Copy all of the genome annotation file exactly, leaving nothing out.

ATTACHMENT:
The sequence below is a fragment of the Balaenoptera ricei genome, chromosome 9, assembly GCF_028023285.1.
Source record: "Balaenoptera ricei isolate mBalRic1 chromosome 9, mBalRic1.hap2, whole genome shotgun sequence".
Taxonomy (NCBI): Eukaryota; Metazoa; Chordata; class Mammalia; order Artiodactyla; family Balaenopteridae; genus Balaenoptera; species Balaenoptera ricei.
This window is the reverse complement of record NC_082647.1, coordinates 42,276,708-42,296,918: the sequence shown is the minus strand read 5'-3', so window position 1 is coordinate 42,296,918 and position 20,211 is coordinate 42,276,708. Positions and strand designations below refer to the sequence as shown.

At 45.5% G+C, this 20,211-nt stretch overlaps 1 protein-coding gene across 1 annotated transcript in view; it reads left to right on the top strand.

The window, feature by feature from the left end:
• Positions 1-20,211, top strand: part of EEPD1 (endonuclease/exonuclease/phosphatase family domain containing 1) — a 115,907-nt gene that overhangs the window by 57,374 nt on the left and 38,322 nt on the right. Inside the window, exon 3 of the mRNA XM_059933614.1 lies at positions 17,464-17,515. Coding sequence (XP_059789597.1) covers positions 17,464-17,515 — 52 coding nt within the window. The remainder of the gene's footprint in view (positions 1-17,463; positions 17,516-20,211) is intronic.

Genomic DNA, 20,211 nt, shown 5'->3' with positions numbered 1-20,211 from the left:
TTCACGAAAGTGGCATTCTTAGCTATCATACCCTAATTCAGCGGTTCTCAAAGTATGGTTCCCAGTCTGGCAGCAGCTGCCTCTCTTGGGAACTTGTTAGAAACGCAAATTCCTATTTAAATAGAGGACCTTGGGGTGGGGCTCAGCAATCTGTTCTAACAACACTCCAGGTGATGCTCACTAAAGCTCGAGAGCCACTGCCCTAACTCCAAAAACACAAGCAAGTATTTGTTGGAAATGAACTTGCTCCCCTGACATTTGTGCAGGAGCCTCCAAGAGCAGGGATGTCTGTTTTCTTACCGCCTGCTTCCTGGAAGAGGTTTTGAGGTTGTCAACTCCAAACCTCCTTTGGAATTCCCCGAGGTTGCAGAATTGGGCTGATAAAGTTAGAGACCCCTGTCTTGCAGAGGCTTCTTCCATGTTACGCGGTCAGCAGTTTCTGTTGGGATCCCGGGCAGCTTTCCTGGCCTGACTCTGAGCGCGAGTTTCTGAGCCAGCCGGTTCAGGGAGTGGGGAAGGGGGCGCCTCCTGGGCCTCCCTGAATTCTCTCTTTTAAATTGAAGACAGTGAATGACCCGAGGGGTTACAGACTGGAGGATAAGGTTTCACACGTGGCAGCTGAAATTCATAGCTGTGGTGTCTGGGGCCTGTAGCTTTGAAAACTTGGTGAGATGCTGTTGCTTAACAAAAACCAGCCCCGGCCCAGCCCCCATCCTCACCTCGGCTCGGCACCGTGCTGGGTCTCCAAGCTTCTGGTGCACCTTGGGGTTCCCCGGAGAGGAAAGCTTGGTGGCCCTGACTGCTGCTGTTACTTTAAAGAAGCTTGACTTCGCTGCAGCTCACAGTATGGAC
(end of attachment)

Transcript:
The sequence below is a fragment of the Balaenoptera ricei genome, chromosome 9, assembly GCF_028023285.1.
Source record: "Balaenoptera ricei isolate mBalRic1 chromosome 9, mBalRic1.hap2, whole genome shotgun sequence".
Taxonomy (NCBI): Eukaryota; Metazoa; Chordata; class Mammalia; order Artiodactyla; family Balaenopteridae; genus Balaenoptera; species Balaenoptera ricei.
This window is the reverse complement of record NC_082647.1, coordinates 42,276,708-42,296,918: the sequence shown is the minus strand read 5'-3', so window position 1 is coordinate 42,296,918 and position 20,211 is coordinate 42,276,708. Positions and strand designations below refer to the sequence as shown.

At 45.5% G+C, this 20,211-nt stretch overlaps 1 protein-coding gene across 1 annotated transcript in view; it reads left to right on the top strand.

The window, feature by feature from the left end:
• Positions 1-20,211, top strand: part of EEPD1 (endonuclease/exonuclease/phosphatase family domain containing 1) — a 115,907-nt gene that overhangs the window by 57,374 nt on the left and 38,322 nt on the right. Inside the window, exon 3 of the mRNA XM_059933614.1 lies at positions 17,464-17,515. Coding sequence (XP_059789597.1) covers positions 17,464-17,515 — 52 coding nt within the window. The remainder of the gene's footprint in view (positions 1-17,463; positions 17,516-20,211) is intronic.

Genomic DNA, 20,211 nt, shown 5'->3' with positions numbered 1-20,211 from the left:
TTCACGAAAGTGGCATTCTTAGCTATCATACCCTAATTCAGCGGTTCTCAAAGTATGGTTCCCAGTCTGGCAGCAGCTGCCTCTCTTGGGAACTTGTTAGAAACGCAAATTCCTATTTAAATAGAGGACCTTGGGGTGGGGCTCAGCAATCTGTTCTAACAACACTCCAGGTGATGCTCACTAAAGCTCGAGAGCCACTGCCCTAACTCCAAAAACACAAGCAAGTATTTGTTGGAAATGAACTTGCTCCCCTGACATTTGTGCAGGAGCCTCCAAGAGCAGGGATGTCTGTTTTCTTACCGCCTGCTTCCTGGAAGAGGTTTTGAGGTTGTCAACTCCAAACCTCCTTTGGAATTCCCCGAGGTTGCAGAATTGGGCTGATAAAGTTAGAGACCCCTGTCTTGCAGAGGCTTCTTCCATGTTACGCGGTCAGCAGTTTCTGTTGGGATCCCGGGCAGCTTTCCTGGCCTGACTCTGAGCGCGAGTTTCTGAGCCAGCCGGTTCAGGGAGTGGGGAAGGGGGCGCCTCCTGGGCCTCCCTGAATTCTCTCTTTTAAATTGAAGACAGTGAATGACCCGAGGGGTTACAGACTGGAGGATAAGGTTTCACACGTGGCAGCTGAAATTCATAGCTGTGGTGTCTGGGGCCTGTAGCTTTGAAAACTTGGTGAGATGCTGTTGCTTAACAAAAACCAGCCCCGGCCCAGCCCCCATCCTCACCTCGGCTCGGCACCGTGCTGGGTCTCCAAGCTTCTGGTGCACCTTGGGGTTCCCCGGAGAGGAAAGCTTGGTGGCCCTGACTGCTGCTGTTACTTTAAAGAAGCTTGACTTCGCTGCAGCTCACAGTATGGAC